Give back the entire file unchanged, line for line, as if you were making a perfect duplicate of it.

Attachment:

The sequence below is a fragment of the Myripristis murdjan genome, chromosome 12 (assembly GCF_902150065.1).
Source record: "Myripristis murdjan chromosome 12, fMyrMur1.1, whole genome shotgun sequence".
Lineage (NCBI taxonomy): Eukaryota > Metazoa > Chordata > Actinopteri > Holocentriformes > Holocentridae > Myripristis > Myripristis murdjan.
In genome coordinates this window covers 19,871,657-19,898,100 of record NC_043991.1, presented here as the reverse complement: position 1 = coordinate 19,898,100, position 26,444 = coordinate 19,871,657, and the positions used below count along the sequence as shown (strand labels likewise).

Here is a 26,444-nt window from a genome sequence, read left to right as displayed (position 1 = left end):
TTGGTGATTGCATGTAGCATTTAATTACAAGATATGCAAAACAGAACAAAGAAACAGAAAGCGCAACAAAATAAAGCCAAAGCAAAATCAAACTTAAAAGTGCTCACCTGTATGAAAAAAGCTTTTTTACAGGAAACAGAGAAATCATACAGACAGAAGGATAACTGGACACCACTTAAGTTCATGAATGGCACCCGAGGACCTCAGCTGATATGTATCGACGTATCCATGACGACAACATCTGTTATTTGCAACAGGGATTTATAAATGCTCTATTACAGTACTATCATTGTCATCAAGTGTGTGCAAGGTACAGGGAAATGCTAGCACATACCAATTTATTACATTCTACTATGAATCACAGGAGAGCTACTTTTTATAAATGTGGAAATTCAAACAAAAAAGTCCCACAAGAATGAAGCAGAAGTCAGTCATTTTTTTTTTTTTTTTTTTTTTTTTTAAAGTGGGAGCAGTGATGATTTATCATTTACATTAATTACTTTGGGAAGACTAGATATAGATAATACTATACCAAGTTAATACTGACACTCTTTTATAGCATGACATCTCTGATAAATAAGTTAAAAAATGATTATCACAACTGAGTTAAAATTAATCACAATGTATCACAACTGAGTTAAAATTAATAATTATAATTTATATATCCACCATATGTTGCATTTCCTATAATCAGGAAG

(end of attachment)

The sequence below is a fragment of the Myripristis murdjan genome, chromosome 12 (assembly GCF_902150065.1).
Source record: "Myripristis murdjan chromosome 12, fMyrMur1.1, whole genome shotgun sequence".
Lineage (NCBI taxonomy): Eukaryota > Metazoa > Chordata > Actinopteri > Holocentriformes > Holocentridae > Myripristis > Myripristis murdjan.
In genome coordinates this window covers 19,871,657-19,898,100 of record NC_043991.1, presented here as the reverse complement: position 1 = coordinate 19,898,100, position 26,444 = coordinate 19,871,657, and the positions used below count along the sequence as shown (strand labels likewise).

Here is a 26,444-nt window from a genome sequence, read left to right as displayed (position 1 = left end):
TTGGTGATTGCATGTAGCATTTAATTACAAGATATGCAAAACAGAACAAAGAAACAGAAAGCGCAACAAAATAAAGCCAAAGCAAAATCAAACTTAAAAGTGCTCACCTGTATGAAAAAAGCTTTTTTACAGGAAACAGAGAAATCATACAGACAGAAGGATAACTGGACACCACTTAAGTTCATGAATGGCACCCGAGGACCTCAGCTGATATGTATCGACGTATCCATGACGACAACATCTGTTATTTGCAACAGGGATTTATAAATGCTCTATTACAGTACTATCATTGTCATCAAGTGTGTGCAAGGTACAGGGAAATGCTAGCACATACCAATTTATTACATTCTACTATGAATCACAGGAGAGCTACTTTTTATAAATGTGGAAATTCAAACAAAAAAGTCCCACAAGAATGAAGCAGAAGTCAGTCATTTTTTTTTTTTTTTTTTTTTTTTTTAAAGTGGGAGCAGTGATGATTTATCATTTACATTAATTACTTTGGGAAGACTAGATATAGATAATACTATACCAAGTTAATACTGACACTCTTTTATAGCATGACATCTCTGATAAATAAGTTAAAAAATGATTATCACAACTGAGTTAAAATTAATCACAATGTATCACAACTGAGTTAAAATTAATAATTATAATTTATATATCCACCATATGTTGCATTTCCTATAATCAGGAAG